Exactly - and not only are we directing less power into space but our leakage is heavily compressed and frequency shared / hopped to the point where our communications look more and more like background noise... And this evolution in communication from "blast to space" to super low power, compressed, and know where to find it terrestrial sources has happened in the span of one or two generations... What do you think communications will look like in another 100 years? How much energy will be wasted to space and how much signal will stand out over the compression to even be noticed?

This - the power and compression factors - is what gives me hope that there is no paradox... We just need another way to look for life other than to expect it to blast us with radio waves.

Comment: re: "Helicopter parenting" (Score 1) 207

by patniemeyer (#47260923) Attached to: Century-Old Drug Reverses Signs of Autism In Mice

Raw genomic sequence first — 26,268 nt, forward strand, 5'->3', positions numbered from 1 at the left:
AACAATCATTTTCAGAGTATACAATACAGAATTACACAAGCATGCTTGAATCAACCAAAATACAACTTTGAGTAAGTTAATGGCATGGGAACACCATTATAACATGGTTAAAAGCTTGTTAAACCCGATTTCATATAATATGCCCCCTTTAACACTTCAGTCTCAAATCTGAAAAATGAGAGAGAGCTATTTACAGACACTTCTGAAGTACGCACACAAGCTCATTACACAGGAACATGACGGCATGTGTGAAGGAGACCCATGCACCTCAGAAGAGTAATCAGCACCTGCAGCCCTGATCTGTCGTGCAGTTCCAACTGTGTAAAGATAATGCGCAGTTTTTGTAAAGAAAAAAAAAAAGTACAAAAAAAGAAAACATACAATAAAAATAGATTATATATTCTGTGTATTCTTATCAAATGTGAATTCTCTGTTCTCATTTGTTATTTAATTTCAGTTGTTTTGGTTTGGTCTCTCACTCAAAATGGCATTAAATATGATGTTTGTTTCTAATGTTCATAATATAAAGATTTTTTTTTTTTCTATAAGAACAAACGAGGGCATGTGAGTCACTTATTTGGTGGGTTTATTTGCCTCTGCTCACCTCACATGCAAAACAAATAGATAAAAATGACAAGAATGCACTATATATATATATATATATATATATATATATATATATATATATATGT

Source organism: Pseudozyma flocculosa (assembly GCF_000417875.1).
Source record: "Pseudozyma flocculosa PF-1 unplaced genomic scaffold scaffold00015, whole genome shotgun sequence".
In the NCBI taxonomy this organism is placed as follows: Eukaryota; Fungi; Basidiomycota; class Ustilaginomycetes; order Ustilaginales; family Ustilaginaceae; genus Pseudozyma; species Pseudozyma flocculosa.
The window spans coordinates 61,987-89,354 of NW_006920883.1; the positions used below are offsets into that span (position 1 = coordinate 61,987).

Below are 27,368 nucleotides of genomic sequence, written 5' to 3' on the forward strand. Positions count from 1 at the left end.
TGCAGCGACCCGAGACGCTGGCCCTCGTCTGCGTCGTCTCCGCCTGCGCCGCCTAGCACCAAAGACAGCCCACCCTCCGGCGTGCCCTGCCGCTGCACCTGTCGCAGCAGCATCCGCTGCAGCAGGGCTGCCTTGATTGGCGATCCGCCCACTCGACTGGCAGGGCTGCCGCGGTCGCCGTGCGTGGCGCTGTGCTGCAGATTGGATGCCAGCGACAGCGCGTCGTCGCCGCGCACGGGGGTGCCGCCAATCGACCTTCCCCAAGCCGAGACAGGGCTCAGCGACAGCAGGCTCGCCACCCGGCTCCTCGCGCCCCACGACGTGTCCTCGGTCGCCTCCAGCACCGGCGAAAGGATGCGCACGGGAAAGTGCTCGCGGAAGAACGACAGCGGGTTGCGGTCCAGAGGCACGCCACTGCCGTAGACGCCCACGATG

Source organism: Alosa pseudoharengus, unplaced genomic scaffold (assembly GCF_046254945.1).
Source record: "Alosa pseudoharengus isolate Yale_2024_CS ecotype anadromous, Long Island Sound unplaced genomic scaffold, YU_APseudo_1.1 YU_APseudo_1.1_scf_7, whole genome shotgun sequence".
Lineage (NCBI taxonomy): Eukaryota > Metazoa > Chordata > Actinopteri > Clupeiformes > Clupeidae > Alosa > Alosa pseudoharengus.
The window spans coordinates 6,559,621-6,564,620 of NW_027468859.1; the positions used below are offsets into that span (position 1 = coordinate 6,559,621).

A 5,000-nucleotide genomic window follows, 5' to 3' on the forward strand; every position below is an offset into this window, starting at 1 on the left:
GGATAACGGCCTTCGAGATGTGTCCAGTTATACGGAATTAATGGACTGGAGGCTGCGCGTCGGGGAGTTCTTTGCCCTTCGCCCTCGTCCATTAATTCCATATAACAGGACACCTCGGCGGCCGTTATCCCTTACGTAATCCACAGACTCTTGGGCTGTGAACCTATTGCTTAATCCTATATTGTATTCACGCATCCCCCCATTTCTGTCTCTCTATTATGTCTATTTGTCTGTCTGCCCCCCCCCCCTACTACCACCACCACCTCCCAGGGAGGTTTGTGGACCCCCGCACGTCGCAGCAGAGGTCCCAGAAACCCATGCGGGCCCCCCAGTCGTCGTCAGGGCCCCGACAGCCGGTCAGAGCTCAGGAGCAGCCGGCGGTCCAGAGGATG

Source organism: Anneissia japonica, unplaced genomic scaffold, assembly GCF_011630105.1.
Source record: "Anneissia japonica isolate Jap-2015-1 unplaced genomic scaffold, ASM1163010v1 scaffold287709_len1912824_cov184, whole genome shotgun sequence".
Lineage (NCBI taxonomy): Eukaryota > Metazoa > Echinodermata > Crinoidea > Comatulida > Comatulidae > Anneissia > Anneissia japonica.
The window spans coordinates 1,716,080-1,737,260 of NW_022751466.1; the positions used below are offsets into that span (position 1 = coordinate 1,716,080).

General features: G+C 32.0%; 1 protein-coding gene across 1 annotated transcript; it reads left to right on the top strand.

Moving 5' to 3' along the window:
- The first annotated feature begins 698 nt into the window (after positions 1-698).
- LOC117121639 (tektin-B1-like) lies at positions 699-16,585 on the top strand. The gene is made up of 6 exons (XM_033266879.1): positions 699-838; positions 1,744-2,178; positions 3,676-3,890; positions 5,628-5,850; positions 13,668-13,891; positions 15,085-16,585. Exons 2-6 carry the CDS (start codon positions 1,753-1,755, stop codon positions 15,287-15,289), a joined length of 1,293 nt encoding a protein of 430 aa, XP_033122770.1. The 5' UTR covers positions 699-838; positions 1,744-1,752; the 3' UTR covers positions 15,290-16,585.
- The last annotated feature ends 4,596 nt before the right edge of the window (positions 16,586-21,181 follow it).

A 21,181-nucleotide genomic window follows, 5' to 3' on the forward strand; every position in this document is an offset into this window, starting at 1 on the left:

I had always misinterpreted the term "helicopter parenting" to mean the exact opposite of what it means: To me the thing that characterizes a helicopter is the fact that it can land and take off at arbitrary places... So I assumed that this mean a parent who drops in on their child (out of the blue) and then disappears... i.e. intermittent parenting. But apparently people think that helicopters can hover in one place for long periods of time and use it to mean the opposite - a parent who hangs around / hovers around their child too much. I have never gotten used to the term... It just strikes me as the wrong way to think about helicopters :)

"No job too big; no fee too big!" -- Dr. Peter Venkman, "Ghost-busters"